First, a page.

Blue collar violence, thwarted beatniks and deceit Down Under -Tom Leins reviews this week’s biggest DVDs.
Directed by Crazy Heart’s Scott Cooper, Out of the Furnace (Lionsgate) is a bloody, sweaty drama that examines the violent lengths that some men will go to in order to survive in a ravaged steel industry town.
Russell Baze (Christian Bale, The Machinist) works a dead-end job trying to make ends meet so he can support his long-suffering girlfriend Lena (Zoe Saldana, Star Trek) and his ailing father. After returning from active duty in Iraq, Russell’s tormented younger brother Rodney (Casey Affleck, Gone Baby Gone) gets involved with a bareknuckle fight club run by demented hillbilly Harlan DeGroat (Woody Harrelson, Rampart) and his crime syndicate. When Rodney fails to come home after a fight, Russell puts his own life on the line in order to investigate.
Originally conceived as a star vehicle for Leonardo DiCaprio -with Ridley Scott attached as director -Out of the Furnace hasn’t obviously suffered as a result of the high profile withdrawals, with a haunted-looking Christian Bale giving a typically committed lead performance. He is joined by a top-notch cast, including Willem Dafoe, Forest Whittaker and Sam Shepard, although sole female cast member of note Saldana is shamefully underused in a superfluous supporting role.
The first half of the movie is excellent: brutal and unpredictable, but it loses its way as the narrative unfolds, and the climactic showdown feels disappointingly unimaginative. Considering the A-list cast, it is a shame that Out of the Furnace can only muster a B-movie plot. All in all, a good solid thriller, albeit one that doesn’t quite deliver the level of complexity that the bold casting suggests.
Inside Llewyn Davis (Studio Canal) follows a week in the life of the titular folk singer (Oscar Isaac, The Two Faces of January) as he navigates the Greenwich Village folk scene of 1961. Set against the backdrop of an unforgiving New York winter, the movie sees hapless Llewyn bounce between friends’ couches as he struggles to secure a foothold in the merciless music industry. With his debut album ‘Inside Llewyn Davis’ floundering, the singer is forced to perform on novelty records cash-in-hand, as he embarks on an odyssey to audition for legendary music mogul Bud Grossman (F. Murray Abraham, Homeland), a man who can make or break his career.
Inside Llewyn Davis is a wry, amusing movie that finds the Coen Brothers indulging themselves to the hilt. As an evocation of a bygone era, the Coens latest period piece is excellent -doing for the 1960s New York folk scene what Barton Fink did for 1940s Hollywood. What it lacks compared to the earlier movie is a greater sense of narrative purpose, with the directorial duo preferring to stitch together a series of quirky vignettes rather than tell a broader tale. Long-term collaborator John Goodman is in scene-stealing form as a junk-addled jazz fiend, but his character doesn’t spark the film to life in the same way he did in Barton Fink.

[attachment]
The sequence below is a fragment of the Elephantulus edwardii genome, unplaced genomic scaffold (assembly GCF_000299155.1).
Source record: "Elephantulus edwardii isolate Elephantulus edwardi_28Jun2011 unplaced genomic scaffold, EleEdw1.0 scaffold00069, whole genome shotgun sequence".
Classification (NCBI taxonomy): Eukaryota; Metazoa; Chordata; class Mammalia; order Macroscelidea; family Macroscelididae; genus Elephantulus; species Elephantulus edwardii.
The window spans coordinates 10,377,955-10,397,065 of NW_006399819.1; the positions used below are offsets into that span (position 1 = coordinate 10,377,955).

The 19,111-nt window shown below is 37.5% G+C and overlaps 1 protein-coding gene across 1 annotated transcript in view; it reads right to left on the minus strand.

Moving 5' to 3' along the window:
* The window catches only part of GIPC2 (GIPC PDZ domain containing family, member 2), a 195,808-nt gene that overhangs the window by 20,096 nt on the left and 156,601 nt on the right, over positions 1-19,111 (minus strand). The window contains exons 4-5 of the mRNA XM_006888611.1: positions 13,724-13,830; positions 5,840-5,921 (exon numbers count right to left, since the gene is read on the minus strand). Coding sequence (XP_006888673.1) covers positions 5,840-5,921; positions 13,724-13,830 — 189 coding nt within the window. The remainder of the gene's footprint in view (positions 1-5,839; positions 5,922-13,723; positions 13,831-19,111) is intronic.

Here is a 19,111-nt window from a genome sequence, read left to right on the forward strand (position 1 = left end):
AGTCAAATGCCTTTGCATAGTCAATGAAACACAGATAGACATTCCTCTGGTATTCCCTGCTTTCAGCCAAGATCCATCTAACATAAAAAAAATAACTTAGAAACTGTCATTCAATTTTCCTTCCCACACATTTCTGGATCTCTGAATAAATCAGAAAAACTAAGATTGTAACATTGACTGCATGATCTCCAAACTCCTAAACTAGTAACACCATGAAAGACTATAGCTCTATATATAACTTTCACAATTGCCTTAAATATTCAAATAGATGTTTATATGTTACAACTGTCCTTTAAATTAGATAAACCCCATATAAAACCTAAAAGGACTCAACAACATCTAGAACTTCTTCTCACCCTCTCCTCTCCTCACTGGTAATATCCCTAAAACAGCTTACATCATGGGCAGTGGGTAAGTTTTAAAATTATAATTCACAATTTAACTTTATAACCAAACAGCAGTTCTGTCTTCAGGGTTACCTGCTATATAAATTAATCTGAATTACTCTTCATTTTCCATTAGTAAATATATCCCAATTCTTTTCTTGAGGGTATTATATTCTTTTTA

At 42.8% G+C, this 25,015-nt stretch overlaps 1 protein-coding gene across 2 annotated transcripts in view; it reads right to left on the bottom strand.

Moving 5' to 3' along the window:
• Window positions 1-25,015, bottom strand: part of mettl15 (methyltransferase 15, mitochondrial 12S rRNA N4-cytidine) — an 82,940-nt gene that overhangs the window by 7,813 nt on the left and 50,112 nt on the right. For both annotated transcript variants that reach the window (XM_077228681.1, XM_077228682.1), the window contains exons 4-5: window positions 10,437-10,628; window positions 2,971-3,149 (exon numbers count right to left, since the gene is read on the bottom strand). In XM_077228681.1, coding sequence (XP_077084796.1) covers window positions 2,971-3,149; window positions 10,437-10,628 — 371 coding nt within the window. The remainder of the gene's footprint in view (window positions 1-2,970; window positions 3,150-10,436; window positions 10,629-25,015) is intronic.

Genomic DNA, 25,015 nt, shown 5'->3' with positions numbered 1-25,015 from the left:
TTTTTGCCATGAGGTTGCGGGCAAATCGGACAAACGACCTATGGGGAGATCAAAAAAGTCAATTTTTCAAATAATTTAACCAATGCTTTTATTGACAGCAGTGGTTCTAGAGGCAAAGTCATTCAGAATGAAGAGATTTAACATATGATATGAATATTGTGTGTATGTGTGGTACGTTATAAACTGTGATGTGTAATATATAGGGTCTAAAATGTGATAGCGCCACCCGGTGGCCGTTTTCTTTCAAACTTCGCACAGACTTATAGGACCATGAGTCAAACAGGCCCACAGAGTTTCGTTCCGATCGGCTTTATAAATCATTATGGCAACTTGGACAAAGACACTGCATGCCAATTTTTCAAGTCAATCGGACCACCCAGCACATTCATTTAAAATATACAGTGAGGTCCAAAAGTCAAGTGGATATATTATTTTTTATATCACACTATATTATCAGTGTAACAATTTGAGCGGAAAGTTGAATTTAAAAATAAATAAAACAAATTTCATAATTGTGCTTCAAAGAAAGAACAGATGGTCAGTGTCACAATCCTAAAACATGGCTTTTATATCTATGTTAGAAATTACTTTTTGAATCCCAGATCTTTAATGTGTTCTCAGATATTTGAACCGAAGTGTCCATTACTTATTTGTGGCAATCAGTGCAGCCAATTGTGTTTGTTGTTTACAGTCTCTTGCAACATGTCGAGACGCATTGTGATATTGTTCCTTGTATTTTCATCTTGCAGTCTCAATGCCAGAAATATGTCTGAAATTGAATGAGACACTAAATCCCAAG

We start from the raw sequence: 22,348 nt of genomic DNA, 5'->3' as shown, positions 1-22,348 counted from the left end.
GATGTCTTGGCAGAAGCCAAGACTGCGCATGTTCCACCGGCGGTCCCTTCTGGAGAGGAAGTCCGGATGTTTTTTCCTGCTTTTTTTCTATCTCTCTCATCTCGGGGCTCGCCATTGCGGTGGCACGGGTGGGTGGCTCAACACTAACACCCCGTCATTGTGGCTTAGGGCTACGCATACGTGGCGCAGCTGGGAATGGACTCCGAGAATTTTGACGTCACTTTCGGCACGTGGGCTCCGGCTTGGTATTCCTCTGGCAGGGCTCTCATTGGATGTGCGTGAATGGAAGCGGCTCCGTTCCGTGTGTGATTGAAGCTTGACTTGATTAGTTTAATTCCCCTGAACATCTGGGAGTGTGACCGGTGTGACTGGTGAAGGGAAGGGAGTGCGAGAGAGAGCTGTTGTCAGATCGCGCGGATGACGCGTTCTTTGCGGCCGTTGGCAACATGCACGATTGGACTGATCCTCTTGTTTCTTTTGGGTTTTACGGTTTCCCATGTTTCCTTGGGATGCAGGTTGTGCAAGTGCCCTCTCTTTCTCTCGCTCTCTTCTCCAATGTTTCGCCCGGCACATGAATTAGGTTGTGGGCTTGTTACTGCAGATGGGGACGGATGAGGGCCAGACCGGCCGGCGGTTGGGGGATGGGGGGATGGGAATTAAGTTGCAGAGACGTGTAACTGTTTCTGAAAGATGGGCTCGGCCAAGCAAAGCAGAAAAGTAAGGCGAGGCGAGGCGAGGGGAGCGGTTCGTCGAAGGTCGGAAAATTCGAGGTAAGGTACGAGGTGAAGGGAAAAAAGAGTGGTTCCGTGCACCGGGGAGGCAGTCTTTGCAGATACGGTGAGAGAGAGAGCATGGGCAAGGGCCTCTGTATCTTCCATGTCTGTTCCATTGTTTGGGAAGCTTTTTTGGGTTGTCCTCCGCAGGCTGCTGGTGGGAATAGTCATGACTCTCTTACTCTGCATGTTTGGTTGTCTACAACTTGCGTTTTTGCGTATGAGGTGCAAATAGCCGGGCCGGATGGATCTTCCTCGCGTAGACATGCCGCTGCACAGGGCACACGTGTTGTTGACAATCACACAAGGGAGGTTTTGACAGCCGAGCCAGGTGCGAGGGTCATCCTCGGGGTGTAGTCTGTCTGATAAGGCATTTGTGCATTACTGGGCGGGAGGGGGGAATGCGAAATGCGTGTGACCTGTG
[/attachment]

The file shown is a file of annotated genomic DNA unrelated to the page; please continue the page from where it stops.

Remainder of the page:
Indeed, the supporting cast grows more impressive with each passing scene (Garrett Hedlund, Adam Driver, Carey Mulligan), but does little to develop the plot. Oscar Isaac is tremendous in the lead role, but the sense of aimlessness and lack of a satisfactory ending will ultimately ensure that Inside Llewyn Davis won’t rank alongside Coen classics like Fargo, Big Lebowski, Raising Arizona and the aforementioned Barton Fink. That said, the soundtrack, as overseen by long-term collaborator T-Bone Burnett, is just about worth the price of admission alone!
In Wish You Were Here (Metrodome) married coupleDave (Joel Edgerton, Animal Kingdom, Warrior) and Alice (Felicity Price, Home & Away) are about to become parents for the third time when they agree to join Alice’s younger sister Steph (Teresa Palmer, Warm Bodies) and her new boyfriend Jeremy (Antony Starr, Banshee) on an impromptu week-long trip to Cambodia. Their week of sun-soaked debauchery quickly turns sour, however, when brash Jeremy vanishes without a trace. After an official investigation fails to shed any light on the disappearance, Dave and Alice return home to their young family. Steph initially remains in Cambodia, desperate for answers, but her eventual return sees a series of dark secrets come tumbling out, threatening not just Dave and Alice’s domestic bliss -but Dave’s life itself.
Australian Edgerton -star of the upcoming Ridley Scott Moses epic Exodus: Gods and Kings -is a brooding, charismatic presence, and it is interesting to see him step back from his recent work in Hollywood to work on a modest homegrown movie such as this. Actor-turned-first-time director Kieran Darcy-Smith -he starred alongside Edgerton in Animal Kingdom -has helmed a memorable first feature, albeit one that sometimes suffers from pacing problems and a muddled sense of purpose. The psychological baggage affecting Dave is convincingly rendered, but the movie as a whole could do with a few more heavyweight scenes and a bit more Cambodian colour. Don’t let the jaunty title fool you -for the most part Wish You Were Here is gritty and absorbing with an impressively queasy pay-off.